By Kimberly Gadette (doddleNEWS)
Sure, it’s a comic contraption built to catch both genders. But as a marketing conceit, it’s a pretty good one. Rom-com for the women, action for the men … put ‘em together and what do you get? A “rom-action,” following in the wake of Mr. & Mrs. Smith, Date Night and Knight and Day, all bowing to the 1984 progenitor, Romancing the Stone. These plot contrivances are usually outlandish – but if the comedy sparkles, and the actors click, Hollywood could do worse.
But golly gee, Cupid & Co., couldn’t we have our candy and eat it, too? Couldn’t we get a double shot of both the snap and the sizzle?
In this tale of a team of best buds and super CIA agents whose friendship turns acrimonious when they realize they’re both dating the same woman (Reese Witherspoon’s Lauren), a lot of the components work fairly well. Sadly, Witherspoon’s performance isn’t one of them. Her earlier, light comedic touch (such as in the Legally Blonde series) has become strained, the smile all but freezing on her face. Surprisingly, the two male leads, not known for comedy, seem far more relaxed, appearing to be having a hell of a good time. Tom Hardy plays Tuck, the self-effacing divorced single dad, a sad romantic at heart. Chris Pine is his partner FDR, the stereotypical playboy, whose bachelor pad (they still have those?) sports a ceiling that’s actually the glass bottom of a swimming pool that’s situated on the floor above. When ladies swim laps, they’re unaware that their bodies are on display from down below. The fact that Pine can still make this fellow likeable, even with his pool-porn ceiling, is a rare feat indeed.
But someone else steals the show altogether. Known for her stand-up, her semi-autobiographical humor books and acerbic tongue – which she exercises five times a week on her late night talk show Chelsea Lately – Chelsea Handler plays Trish, the motor-mouthed gal pal who’s more than a little controlling. While the stock character of the married mom nipping vodka on the side has been done to death, between the runaway speeches and Handler’s delivery, the laughs are scream-out-loud funny. Singlehandedly, Handler brings the “com” of the rom-com front and center.
If we look too hard, the story will indeed fall apart. Being CIA agents, the spies scope out what makes their ladylove tick, and act accordingly. But herein lies the problem: Men who aspire to take on the role of the dream date, pretending to care about everything that the object of their desire likes in order to win her over, is faulty at best. When does the real person come into play? And when he does, what true commonality might the couple honestly have? Nope, it’s best not to examine but just go along for the action ride.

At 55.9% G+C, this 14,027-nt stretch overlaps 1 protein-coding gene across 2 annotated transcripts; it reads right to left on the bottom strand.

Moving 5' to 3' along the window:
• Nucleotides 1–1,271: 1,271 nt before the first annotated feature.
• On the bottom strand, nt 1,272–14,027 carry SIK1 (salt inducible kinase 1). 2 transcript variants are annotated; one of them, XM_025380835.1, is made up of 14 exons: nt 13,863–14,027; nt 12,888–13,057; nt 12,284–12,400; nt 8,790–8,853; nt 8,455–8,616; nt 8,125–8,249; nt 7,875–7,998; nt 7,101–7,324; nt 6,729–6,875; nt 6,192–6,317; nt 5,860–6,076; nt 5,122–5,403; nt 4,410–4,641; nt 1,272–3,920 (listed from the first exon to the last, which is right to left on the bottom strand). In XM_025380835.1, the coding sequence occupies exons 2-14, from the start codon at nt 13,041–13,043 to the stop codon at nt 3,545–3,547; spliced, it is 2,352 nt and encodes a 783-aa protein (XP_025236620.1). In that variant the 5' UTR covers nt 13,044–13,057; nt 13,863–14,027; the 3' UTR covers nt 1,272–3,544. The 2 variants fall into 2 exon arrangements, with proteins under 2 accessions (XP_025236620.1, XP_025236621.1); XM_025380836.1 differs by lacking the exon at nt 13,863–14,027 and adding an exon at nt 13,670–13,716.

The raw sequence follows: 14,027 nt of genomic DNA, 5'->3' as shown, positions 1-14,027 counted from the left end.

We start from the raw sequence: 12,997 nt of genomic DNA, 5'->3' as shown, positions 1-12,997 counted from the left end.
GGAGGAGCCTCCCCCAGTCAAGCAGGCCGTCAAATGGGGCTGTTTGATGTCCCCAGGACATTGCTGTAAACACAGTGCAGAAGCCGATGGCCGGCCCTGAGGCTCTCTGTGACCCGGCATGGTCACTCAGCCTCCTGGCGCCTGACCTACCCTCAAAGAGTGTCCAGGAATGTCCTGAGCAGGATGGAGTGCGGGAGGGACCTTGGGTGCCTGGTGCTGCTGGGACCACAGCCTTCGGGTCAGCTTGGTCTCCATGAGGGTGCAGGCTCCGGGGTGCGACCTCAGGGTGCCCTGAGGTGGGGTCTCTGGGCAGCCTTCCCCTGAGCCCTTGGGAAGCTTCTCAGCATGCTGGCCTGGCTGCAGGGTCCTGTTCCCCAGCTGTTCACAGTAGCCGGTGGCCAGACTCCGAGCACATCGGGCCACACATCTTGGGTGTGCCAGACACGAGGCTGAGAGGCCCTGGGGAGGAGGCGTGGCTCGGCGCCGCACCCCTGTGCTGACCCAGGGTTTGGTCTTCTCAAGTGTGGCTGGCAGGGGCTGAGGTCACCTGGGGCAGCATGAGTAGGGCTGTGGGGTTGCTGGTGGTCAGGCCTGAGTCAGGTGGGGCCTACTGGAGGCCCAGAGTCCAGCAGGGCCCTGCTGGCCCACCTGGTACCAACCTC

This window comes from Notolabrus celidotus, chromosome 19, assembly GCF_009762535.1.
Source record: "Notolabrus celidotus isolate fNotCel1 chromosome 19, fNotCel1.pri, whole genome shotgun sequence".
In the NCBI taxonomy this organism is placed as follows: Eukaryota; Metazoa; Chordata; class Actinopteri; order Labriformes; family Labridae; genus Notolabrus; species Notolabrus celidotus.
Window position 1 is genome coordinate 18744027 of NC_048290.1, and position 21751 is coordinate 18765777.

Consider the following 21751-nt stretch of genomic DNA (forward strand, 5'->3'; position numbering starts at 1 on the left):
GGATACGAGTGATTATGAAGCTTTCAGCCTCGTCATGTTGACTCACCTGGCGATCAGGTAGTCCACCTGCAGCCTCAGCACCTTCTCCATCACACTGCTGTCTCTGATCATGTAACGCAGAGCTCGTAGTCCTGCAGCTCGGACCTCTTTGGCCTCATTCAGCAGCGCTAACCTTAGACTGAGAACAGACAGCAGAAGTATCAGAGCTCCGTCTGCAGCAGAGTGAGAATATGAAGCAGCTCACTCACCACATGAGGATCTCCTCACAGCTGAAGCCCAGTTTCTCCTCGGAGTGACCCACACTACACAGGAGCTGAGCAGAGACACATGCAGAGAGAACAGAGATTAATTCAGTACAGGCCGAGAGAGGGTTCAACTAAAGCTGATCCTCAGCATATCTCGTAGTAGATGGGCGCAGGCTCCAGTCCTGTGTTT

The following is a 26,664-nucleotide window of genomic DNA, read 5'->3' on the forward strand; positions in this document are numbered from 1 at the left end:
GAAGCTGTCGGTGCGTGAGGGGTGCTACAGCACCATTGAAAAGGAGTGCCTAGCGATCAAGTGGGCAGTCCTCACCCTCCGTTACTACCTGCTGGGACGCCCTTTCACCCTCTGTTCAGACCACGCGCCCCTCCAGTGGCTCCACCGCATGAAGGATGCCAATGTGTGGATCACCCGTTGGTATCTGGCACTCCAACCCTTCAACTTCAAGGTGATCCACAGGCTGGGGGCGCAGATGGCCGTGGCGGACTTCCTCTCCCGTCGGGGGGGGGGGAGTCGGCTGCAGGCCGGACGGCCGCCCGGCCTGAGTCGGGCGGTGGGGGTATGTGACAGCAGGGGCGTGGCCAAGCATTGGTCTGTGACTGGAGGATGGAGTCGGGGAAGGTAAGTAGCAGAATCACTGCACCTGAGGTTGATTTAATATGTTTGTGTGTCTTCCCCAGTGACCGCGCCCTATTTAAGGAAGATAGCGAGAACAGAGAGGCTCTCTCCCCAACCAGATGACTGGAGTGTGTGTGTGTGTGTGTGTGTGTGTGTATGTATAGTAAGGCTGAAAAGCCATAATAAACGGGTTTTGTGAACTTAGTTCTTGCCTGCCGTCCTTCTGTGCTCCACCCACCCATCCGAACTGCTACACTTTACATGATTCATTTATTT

Other than giving Handler great lines, the three credited writers could have delivered smarter dialogue and scenes. That, as well as inventing more creative ways for the two groups of junior spies (drafted by Tuck and FDR) to spy on the other. As for director McG, it’s obvious that his action chops are far more flexible than his funny bone, having such films as Terminator Salvation, We Are Marshall and Charlie’s Angels in his arsenal.
But This Means War is still an actioner that’s spiced and sprinkled with both rom and com. If a couple chooses to spend an upcoming date night by going to this film, chances are that neither one will be exiting the movie house bellowing in dismay. And for February, that’s an extraordinary, um, mission impossible.
Rating on a scale of 5 episodes of Spy vs. Spy: 2.5
Release date: February 17, 2012
Directed by: McG
Screenplay by: Timothy Dowling and Simon Kinberg
Story by: Timothy Dowling and Marcus Gautesen
Cast: Reese Witherspoon, Chris Pine, Tom Hardy, Chelsea Handler, Til Schweiger
Running Time: 98 minutes